How might we as architects participate in creating better future, if the profession is atomised?
Most architects in Europe work as a sole principal (architect working independently who provides a full range of architectural services to clients). Most offices in Europe can be described as micro-businesses: usually up to 10 people working in an office. They cannot therefore match (in size or finances) the construction and development companies, which are very important stakeholders in the construction process. The working relations are structured by employment law.
Because of atomisation, there is not much room for collective bargaining for better working conditions in the office itself, or for jointly seeking a better future for the profession or the society. Most of those who could take part in it are too busy running their own business. Individual competitive advantages become important: every advantage, such as contacts or any type of capital (e.g. financial), counts. The more competitive the environment is, the less empathy and creativity is involved.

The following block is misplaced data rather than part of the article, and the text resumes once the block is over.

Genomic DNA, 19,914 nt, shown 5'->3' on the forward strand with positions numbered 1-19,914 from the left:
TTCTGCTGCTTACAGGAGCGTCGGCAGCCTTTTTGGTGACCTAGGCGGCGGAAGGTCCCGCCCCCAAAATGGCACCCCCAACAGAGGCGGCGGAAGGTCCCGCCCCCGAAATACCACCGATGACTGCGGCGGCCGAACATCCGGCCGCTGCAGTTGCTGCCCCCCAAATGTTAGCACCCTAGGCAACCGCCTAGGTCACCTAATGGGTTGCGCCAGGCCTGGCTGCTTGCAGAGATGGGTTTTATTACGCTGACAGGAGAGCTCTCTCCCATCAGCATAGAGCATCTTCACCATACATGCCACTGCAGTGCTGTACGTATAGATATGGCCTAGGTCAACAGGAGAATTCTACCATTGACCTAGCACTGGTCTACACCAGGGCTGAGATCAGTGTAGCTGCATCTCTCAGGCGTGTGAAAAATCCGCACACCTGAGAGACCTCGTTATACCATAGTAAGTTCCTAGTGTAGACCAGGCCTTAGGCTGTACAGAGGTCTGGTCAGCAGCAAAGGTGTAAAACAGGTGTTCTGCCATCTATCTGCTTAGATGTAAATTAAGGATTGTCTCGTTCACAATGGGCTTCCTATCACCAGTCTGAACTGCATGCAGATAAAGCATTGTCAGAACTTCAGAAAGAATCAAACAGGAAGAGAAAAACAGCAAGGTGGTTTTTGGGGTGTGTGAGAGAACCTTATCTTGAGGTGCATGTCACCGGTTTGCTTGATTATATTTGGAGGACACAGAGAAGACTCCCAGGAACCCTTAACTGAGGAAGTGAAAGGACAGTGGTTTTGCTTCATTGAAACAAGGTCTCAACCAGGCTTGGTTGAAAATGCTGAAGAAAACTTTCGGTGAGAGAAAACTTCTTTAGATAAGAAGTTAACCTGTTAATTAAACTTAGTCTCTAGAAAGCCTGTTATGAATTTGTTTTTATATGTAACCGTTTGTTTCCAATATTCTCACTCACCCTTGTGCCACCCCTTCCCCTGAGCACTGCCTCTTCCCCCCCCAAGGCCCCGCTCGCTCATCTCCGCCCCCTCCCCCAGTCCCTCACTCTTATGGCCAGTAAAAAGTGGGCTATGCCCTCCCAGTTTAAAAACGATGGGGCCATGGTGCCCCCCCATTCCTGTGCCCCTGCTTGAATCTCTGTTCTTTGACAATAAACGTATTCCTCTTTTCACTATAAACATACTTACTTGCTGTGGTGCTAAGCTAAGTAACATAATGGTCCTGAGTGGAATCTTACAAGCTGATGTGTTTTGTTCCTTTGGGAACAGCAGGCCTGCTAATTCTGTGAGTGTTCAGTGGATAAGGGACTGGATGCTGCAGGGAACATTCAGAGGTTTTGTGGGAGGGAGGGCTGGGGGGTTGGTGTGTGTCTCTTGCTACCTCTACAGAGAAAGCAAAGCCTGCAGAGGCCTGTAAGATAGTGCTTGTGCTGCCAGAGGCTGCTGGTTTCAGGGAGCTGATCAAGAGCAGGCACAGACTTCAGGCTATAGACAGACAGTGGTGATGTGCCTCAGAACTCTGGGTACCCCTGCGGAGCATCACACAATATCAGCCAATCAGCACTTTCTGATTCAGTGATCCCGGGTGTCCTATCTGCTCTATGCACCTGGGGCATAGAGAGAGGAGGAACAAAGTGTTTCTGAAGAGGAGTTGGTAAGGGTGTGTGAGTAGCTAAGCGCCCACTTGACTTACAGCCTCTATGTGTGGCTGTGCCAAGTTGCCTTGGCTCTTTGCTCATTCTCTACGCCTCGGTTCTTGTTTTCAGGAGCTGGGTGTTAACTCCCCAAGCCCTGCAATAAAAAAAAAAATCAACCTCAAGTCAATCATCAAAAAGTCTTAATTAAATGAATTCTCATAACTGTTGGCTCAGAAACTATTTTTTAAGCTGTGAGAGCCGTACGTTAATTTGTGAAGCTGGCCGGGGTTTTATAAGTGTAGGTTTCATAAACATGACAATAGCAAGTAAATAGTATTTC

There is a tendency to work independently right after university in the Czech Republic. Any knowledge or experience is thus acquired by trial and error. Paradoxically, given the generally difficult working conditions, this is an alternative young architects see as relevant. Those who choose this path value freedom, the ability to do things their own way and not to be part of a toxic culture.